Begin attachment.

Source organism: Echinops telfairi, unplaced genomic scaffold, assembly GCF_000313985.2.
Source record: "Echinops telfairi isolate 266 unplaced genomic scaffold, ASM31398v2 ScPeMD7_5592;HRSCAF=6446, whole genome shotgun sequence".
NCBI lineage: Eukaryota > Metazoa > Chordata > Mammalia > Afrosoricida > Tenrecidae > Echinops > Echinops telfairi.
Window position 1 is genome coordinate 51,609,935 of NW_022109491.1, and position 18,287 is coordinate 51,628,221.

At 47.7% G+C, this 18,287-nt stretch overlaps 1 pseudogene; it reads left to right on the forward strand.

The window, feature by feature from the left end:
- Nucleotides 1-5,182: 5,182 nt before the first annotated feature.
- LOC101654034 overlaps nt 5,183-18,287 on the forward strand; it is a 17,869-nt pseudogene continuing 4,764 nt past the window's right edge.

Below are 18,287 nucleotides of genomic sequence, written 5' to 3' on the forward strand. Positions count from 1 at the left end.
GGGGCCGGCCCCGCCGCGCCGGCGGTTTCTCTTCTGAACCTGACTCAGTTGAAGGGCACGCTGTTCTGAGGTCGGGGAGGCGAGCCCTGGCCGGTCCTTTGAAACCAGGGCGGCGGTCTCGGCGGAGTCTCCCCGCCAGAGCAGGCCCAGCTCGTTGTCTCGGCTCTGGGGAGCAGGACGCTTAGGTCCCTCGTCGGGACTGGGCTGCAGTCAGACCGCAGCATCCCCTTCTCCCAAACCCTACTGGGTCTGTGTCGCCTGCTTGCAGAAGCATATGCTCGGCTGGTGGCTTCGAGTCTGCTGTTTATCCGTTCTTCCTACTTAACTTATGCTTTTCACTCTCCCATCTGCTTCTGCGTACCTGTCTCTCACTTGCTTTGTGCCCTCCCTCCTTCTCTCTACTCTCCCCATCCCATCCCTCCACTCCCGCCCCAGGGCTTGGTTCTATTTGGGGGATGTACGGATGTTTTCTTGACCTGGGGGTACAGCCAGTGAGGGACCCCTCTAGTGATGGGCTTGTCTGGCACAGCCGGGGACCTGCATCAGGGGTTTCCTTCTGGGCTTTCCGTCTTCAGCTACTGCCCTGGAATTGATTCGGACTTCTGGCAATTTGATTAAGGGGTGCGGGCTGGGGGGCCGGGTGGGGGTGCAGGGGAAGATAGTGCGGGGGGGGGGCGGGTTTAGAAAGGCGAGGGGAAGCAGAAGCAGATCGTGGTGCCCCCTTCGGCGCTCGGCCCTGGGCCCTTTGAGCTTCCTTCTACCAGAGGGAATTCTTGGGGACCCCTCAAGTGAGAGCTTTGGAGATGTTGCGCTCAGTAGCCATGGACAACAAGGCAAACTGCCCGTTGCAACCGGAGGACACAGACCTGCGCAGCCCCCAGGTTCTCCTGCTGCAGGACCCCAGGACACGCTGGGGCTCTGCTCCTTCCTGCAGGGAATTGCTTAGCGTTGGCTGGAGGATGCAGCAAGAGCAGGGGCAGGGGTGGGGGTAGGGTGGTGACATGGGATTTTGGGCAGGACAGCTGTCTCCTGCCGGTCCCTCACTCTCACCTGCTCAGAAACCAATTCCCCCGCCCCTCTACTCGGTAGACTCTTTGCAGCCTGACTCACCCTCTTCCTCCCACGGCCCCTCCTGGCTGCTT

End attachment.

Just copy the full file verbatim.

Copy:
Source organism: Echinops telfairi, unplaced genomic scaffold, assembly GCF_000313985.2.
Source record: "Echinops telfairi isolate 266 unplaced genomic scaffold, ASM31398v2 ScPeMD7_5592;HRSCAF=6446, whole genome shotgun sequence".
NCBI lineage: Eukaryota > Metazoa > Chordata > Mammalia > Afrosoricida > Tenrecidae > Echinops > Echinops telfairi.
Window position 1 is genome coordinate 51,609,935 of NW_022109491.1, and position 18,287 is coordinate 51,628,221.

At 47.7% G+C, this 18,287-nt stretch overlaps 1 pseudogene; it reads left to right on the forward strand.

The window, feature by feature from the left end:
- Nucleotides 1-5,182: 5,182 nt before the first annotated feature.
- LOC101654034 overlaps nt 5,183-18,287 on the forward strand; it is a 17,869-nt pseudogene continuing 4,764 nt past the window's right edge.

Below are 18,287 nucleotides of genomic sequence, written 5' to 3' on the forward strand. Positions count from 1 at the left end.
GGGGCCGGCCCCGCCGCGCCGGCGGTTTCTCTTCTGAACCTGACTCAGTTGAAGGGCACGCTGTTCTGAGGTCGGGGAGGCGAGCCCTGGCCGGTCCTTTGAAACCAGGGCGGCGGTCTCGGCGGAGTCTCCCCGCCAGAGCAGGCCCAGCTCGTTGTCTCGGCTCTGGGGAGCAGGACGCTTAGGTCCCTCGTCGGGACTGGGCTGCAGTCAGACCGCAGCATCCCCTTCTCCCAAACCCTACTGGGTCTGTGTCGCCTGCTTGCAGAAGCATATGCTCGGCTGGTGGCTTCGAGTCTGCTGTTTATCCGTTCTTCCTACTTAACTTATGCTTTTCACTCTCCCATCTGCTTCTGCGTACCTGTCTCTCACTTGCTTTGTGCCCTCCCTCCTTCTCTCTACTCTCCCCATCCCATCCCTCCACTCCCGCCCCAGGGCTTGGTTCTATTTGGGGGATGTACGGATGTTTTCTTGACCTGGGGGTACAGCCAGTGAGGGACCCCTCTAGTGATGGGCTTGTCTGGCACAGCCGGGGACCTGCATCAGGGGTTTCCTTCTGGGCTTTCCGTCTTCAGCTACTGCCCTGGAATTGATTCGGACTTCTGGCAATTTGATTAAGGGGTGCGGGCTGGGGGGCCGGGTGGGGGTGCAGGGGAAGATAGTGCGGGGGGGGGGCGGGTTTAGAAAGGCGAGGGGAAGCAGAAGCAGATCGTGGTGCCCCCTTCGGCGCTCGGCCCTGGGCCCTTTGAGCTTCCTTCTACCAGAGGGAATTCTTGGGGACCCCTCAAGTGAGAGCTTTGGAGATGTTGCGCTCAGTAGCCATGGACAACAAGGCAAACTGCCCGTTGCAACCGGAGGACACAGACCTGCGCAGCCCCCAGGTTCTCCTGCTGCAGGACCCCAGGACACGCTGGGGCTCTGCTCCTTCCTGCAGGGAATTGCTTAGCGTTGGCTGGAGGATGCAGCAAGAGCAGGGGCAGGGGTGGGGGTAGGGTGGTGACATGGGATTTTGGGCAGGACAGCTGTCTCCTGCCGGTCCCTCACTCTCACCTGCTCAGAAACCAATTCCCCCGCCCCTCTACTCGGTAGACTCTTTGCAGCCTGACTCACCCTCTTCCTCCCACGGCCCCTCCTGGCTGCTT